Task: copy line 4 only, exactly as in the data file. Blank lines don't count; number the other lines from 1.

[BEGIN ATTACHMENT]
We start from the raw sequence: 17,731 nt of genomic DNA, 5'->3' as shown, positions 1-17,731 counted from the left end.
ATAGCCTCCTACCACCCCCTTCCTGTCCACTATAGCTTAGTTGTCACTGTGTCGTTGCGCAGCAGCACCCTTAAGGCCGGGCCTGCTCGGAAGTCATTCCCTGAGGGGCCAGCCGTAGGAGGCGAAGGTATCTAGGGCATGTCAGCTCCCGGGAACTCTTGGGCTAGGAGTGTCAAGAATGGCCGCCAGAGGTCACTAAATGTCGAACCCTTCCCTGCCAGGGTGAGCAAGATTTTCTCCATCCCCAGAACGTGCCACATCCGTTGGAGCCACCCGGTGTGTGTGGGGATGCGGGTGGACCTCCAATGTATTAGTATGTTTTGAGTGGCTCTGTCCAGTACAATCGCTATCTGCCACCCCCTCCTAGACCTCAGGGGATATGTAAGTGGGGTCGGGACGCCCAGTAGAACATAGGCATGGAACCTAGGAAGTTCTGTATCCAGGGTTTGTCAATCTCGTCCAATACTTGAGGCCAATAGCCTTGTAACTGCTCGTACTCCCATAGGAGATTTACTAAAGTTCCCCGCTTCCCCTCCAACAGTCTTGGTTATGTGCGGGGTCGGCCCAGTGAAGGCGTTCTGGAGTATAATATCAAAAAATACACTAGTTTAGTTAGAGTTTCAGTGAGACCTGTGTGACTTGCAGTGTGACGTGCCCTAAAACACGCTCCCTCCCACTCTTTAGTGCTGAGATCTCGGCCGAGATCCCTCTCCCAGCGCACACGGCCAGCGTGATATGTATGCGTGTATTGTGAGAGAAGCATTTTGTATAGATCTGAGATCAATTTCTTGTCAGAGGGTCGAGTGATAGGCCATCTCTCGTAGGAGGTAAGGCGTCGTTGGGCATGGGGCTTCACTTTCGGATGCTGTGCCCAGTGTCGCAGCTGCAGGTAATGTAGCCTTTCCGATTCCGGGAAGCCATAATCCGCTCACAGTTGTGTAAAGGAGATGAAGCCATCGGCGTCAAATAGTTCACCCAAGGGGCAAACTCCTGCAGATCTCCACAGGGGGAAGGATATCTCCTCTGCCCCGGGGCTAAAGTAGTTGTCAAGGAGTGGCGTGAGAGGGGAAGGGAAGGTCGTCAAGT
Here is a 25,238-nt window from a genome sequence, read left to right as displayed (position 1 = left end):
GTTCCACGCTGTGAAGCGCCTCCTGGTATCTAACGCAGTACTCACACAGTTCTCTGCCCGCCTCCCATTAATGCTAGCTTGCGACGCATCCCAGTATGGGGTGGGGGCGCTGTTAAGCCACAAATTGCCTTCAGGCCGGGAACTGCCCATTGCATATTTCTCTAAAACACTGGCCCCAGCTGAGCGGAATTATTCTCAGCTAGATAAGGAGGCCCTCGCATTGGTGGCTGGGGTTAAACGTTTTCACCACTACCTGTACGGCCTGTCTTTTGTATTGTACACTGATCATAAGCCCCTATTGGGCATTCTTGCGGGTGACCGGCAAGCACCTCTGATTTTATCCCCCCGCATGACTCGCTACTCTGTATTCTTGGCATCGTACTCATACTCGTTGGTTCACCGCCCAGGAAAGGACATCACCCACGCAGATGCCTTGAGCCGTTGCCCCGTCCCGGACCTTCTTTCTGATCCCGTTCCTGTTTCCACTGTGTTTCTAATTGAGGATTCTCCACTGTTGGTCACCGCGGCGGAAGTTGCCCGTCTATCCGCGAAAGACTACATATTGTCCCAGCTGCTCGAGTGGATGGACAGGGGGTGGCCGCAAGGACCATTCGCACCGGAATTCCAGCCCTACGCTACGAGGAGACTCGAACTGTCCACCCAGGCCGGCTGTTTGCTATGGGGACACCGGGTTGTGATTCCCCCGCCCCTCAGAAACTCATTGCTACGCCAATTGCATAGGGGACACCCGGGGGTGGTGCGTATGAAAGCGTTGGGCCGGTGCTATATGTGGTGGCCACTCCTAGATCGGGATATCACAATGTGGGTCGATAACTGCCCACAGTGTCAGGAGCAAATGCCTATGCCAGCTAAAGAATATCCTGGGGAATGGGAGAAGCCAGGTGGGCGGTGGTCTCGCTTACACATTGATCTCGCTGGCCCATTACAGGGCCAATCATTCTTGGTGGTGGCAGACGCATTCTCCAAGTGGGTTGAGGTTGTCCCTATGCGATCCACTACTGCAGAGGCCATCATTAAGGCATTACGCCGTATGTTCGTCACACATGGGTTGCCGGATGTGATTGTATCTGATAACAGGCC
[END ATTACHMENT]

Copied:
GTTCCACGCTGTGAAGCGCCTCCTGGTATCTAACGCAGTACTCACACAGTTCTCTGCCCGCCTCCCATTAATGCTAGCTTGCGACGCATCCCAGTATGGGGTGGGGGCGCTGTTAAGCCACAAATTGCCTTCAGGCCGGGAACTGCCCATTGCATATTTCTCTAAAACACTGGCCCCAGCTGAGCGGAATTATTCTCAGCTAGATAAGGAGGCCCTCGCATTGGTGGCTGGGGTTAAACGTTTTCACCACTACCTGTACGGCCTGTCTTTTGTATTGTACACTGATCATAAGCCCCTATTGGGCATTCTTGCGGGTGACCGGCAAGCACCTCTGATTTTATCCCCCCGCATGACTCGCTACTCTGTATTCTTGGCATCGTACTCATACTCGTTGGTTCACCGCCCAGGAAAGGACATCACCCACGCAGATGCCTTGAGCCGTTGCCCCGTCCCGGACCTTCTTTCTGATCCCGTTCCTGTTTCCACTGTGTTTCTAATTGAGGATTCTCCACTGTTGGTCACCGCGGCGGAAGTTGCCCGTCTATCCGCGAAAGACTACATATTGTCCCAGCTGCTCGAGTGGATGGACAGGGGGTGGCCGCAAGGACCATTCGCACCGGAATTCCAGCCCTACGCTACGAGGAGACTCGAACTGTCCACCCAGGCCGGCTGTTTGCTATGGGGACACCGGGTTGTGATTCCCCCGCCCCTCAGAAACTCATTGCTACGCCAATTGCATAGGGGACACCCGGGGGTGGTGCGTATGAAAGCGTTGGGCCGGTGCTATATGTGGTGGCCACTCCTAGATCGGGATATCACAATGTGGGTCGATAACTGCCCACAGTGTCAGGAGCAAATGCCTATGCCAGCTAAAGAATATCCTGGGGAATGGGAGAAGCCAGGTGGGCGGTGGTCTCGCTTACACATTGATCTCGCTGGCCCATTACAGGGCCAATCATTCTTGGTGGTGGCAGACGCATTCTCCAAGTGGGTTGAGGTTGTCCCTATGCGATCCACTACTGCAGAGGCCATCATTAAGGCATTACGCCGTATGTTCGTCACACATGGGTTGCCGGATGTGATTGTATCTGATAACAGGCC